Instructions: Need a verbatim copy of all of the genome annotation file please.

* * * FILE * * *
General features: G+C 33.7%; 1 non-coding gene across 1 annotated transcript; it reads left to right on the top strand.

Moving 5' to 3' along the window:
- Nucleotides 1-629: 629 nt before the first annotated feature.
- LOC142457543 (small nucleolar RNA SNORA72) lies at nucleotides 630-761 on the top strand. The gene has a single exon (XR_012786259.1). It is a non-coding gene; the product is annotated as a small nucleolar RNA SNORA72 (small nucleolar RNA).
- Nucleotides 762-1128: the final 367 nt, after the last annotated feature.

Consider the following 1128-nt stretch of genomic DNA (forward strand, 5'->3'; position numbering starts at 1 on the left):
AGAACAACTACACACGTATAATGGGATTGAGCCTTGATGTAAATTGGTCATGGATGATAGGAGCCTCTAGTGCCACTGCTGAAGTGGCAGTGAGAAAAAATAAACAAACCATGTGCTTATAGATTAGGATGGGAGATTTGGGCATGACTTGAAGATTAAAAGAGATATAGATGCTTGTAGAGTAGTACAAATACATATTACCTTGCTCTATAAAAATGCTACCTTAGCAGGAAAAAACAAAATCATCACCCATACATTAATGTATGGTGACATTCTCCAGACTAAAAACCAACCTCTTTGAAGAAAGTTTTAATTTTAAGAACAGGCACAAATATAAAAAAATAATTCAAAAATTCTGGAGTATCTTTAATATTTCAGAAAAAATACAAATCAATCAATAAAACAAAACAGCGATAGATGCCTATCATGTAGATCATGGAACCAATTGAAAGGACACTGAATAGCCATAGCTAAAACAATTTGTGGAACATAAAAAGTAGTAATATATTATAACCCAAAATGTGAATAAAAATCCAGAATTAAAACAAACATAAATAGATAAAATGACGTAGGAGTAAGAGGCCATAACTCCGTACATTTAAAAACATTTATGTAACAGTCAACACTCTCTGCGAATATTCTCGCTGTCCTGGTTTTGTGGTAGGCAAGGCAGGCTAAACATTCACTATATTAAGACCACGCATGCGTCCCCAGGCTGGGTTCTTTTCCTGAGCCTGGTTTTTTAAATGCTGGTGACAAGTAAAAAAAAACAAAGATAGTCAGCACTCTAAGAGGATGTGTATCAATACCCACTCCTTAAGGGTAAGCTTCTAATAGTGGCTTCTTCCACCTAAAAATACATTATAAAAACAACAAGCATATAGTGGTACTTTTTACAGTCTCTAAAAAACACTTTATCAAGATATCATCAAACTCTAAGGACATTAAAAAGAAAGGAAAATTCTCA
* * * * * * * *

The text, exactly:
General features: G+C 33.7%; 1 non-coding gene across 1 annotated transcript; it reads left to right on the top strand.

Moving 5' to 3' along the window:
- Nucleotides 1-629: 629 nt before the first annotated feature.
- LOC142457543 (small nucleolar RNA SNORA72) lies at nucleotides 630-761 on the top strand. The gene has a single exon (XR_012786259.1). It is a non-coding gene; the product is annotated as a small nucleolar RNA SNORA72 (small nucleolar RNA).
- Nucleotides 762-1128: the final 367 nt, after the last annotated feature.

Consider the following 1128-nt stretch of genomic DNA (forward strand, 5'->3'; position numbering starts at 1 on the left):
AGAACAACTACACACGTATAATGGGATTGAGCCTTGATGTAAATTGGTCATGGATGATAGGAGCCTCTAGTGCCACTGCTGAAGTGGCAGTGAGAAAAAATAAACAAACCATGTGCTTATAGATTAGGATGGGAGATTTGGGCATGACTTGAAGATTAAAAGAGATATAGATGCTTGTAGAGTAGTACAAATACATATTACCTTGCTCTATAAAAATGCTACCTTAGCAGGAAAAAACAAAATCATCACCCATACATTAATGTATGGTGACATTCTCCAGACTAAAAACCAACCTCTTTGAAGAAAGTTTTAATTTTAAGAACAGGCACAAATATAAAAAAATAATTCAAAAATTCTGGAGTATCTTTAATATTTCAGAAAAAATACAAATCAATCAATAAAACAAAACAGCGATAGATGCCTATCATGTAGATCATGGAACCAATTGAAAGGACACTGAATAGCCATAGCTAAAACAATTTGTGGAACATAAAAAGTAGTAATATATTATAACCCAAAATGTGAATAAAAATCCAGAATTAAAACAAACATAAATAGATAAAATGACGTAGGAGTAAGAGGCCATAACTCCGTACATTTAAAAACATTTATGTAACAGTCAACACTCTCTGCGAATATTCTCGCTGTCCTGGTTTTGTGGTAGGCAAGGCAGGCTAAACATTCACTATATTAAGACCACGCATGCGTCCCCAGGCTGGGTTCTTTTCCTGAGCCTGGTTTTTTAAATGCTGGTGACAAGTAAAAAAAAACAAAGATAGTCAGCACTCTAAGAGGATGTGTATCAATACCCACTCCTTAAGGGTAAGCTTCTAATAGTGGCTTCTTCCACCTAAAAATACATTATAAAAACAACAAGCATATAGTGGTACTTTTTACAGTCTCTAAAAAACACTTTATCAAGATATCATCAAACTCTAAGGACATTAAAAAGAAAGGAAAATTCTCA